Before proceeding to estimation, it is necessary to outline the instrumental and control variables used in this analysis, which are outlined in Table 1.15 First, the implementation dates of the AFDC waivers and TANF programs were obtained from the U.S. Department of Health and Human Services (1999); the implementation dates of these waivers and the new state-level cash assistance programs showed a wide degree of heterogeneity. Using information provided by Ziliak et al. (2000), I control for AFDC waiver characteristics, such as work requirements, time limits, work incentives, and responsibility clauses.16 As with implementation, these reform efforts showed a wide range of within- and across-state variation. Finally, the maximum cash benefits for a family of three under the state-level AFDC and TANF programs and the maximum EITC—which includes both state and federal benefits—were taken from a comprehensive database complied by the University of Kentucky Center for Poverty Research (2015). Like all other monetary variables in this analysis, these data are standardized to 2002 dollars.

Other state-level control variables used in the FE-IV models include (1) the percentage growth in gross state product, (2) the state minimum wage, (3) a child support enforcement (CSE) index, (4) a lagged measure of the average weekly earnings for low-skilled males aged 16–29 who were working full-time, (5) the male-to-female sex ratio, and (6) incarceration rates by race/ethnicity. The first two covariates account for factors impacting labor market conditions for low-skilled workers: the percentage growth in gross state product controls for general economic conditions at the state level, which were generally stronger during the latter half of the 1990s; and a panel data analysis using state-level minimum wages will account for legislated increases in generosity for workers earning at the lowest levels of the wage distribution.

The third variable—the CSE index—is included to capture the differential labor supply responses by low-income parents not residing within the same household. It is also required because CSE policies are correlated with welfare reform. Although stricter CSE may increase household income and make it less likely for single mothers to seek employment, it may also drive many low-income males away from the formal labor market and toward informal opportunities because of the relatively high marginal tax rates (Holzer et al. 2005). To capture this complex relationship, I extended the CSE index developed by Huang et al. (2002). This variable ranges from 0 to 8, with a higher number indicating the presence of more state programs to enforce child support payments.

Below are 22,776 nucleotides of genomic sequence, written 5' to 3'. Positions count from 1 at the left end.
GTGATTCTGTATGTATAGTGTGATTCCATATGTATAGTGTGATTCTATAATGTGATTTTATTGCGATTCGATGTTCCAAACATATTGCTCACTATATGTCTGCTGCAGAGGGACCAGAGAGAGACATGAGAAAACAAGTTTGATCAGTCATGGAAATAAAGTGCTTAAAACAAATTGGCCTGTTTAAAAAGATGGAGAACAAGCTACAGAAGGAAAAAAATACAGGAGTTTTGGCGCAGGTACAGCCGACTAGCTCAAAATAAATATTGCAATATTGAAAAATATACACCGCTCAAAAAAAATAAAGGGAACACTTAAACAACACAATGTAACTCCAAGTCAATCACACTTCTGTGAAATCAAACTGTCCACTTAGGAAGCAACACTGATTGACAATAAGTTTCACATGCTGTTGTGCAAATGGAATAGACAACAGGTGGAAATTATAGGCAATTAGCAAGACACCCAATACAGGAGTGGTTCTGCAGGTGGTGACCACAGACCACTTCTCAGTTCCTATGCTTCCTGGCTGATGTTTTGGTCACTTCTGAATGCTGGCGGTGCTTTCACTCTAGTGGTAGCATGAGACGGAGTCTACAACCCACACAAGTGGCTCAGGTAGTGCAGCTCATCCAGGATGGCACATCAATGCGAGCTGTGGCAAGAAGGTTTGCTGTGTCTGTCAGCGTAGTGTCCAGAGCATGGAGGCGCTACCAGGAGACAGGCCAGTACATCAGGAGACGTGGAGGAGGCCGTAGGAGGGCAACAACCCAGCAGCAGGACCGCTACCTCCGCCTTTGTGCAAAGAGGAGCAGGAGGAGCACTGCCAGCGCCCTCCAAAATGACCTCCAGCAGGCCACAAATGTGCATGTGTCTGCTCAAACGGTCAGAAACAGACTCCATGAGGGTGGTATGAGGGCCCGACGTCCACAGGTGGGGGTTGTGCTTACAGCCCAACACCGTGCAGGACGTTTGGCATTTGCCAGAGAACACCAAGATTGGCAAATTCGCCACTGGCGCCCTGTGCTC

Average weekly earnings for low-skilled males aged 16–29 who were working full-time addresses potentially omitted factors contributing to the well-documented decline in wages for this particular subset of workers. I estimate low-skilled wages by state using the March CPS earnings data. I use two techniques to account for simultaneity and sampling issues in the construction of this variable. First, because of the concern that LFP rates and wages are jointly determined, earnings data are lagged by two years. Second, to avoid identifying estimates based on CPS sampling variation, I smooth estimates using a four-year moving average. These adjustments create a wage measure that can capture important factors affecting male LFP rates, which may also be correlated with the timing of welfare-reform policies.

The last two variables address the increase in mass incarceration rates in the United States. More specifically, the male-to-female sex ratio responds to growing concerns over the number of “missing males” within select communities in the United States (see Wolfers et al. 2015).17 The sex ratio is constructed as the total number of less-educated males in a particular age category (e.g., 16–29 or 30–49) divided by a biologically equivalent number of low-skilled women within the same group analyzed (e.g., all, black, or white).18 A ratio significantly above or below 1 indicates that the biological sex ratio with a state/group has become unbalanced. An increasing sex ratio imbalance may systematically affect labor supply decisions by low-skilled men and women; this covariate accounts for this variation.

Finally, similar to Holzer et al. (2005), I construct incarceration rates by race/ethnicity using National Prisoner Statistics data from the Bureau of Justice Statistics and population data from the Surveillance, Epidemiology, and End Results Program. Estimates represent the fraction of the adult population incarcerated at a particular point in time within a given state. This value is lagged by three years to reflect the fact that the average sentence during this period was roughly three years (Holzer et al. 2005). With this lagged structure, this variable captures the reentrance of former prisoners into a local economy.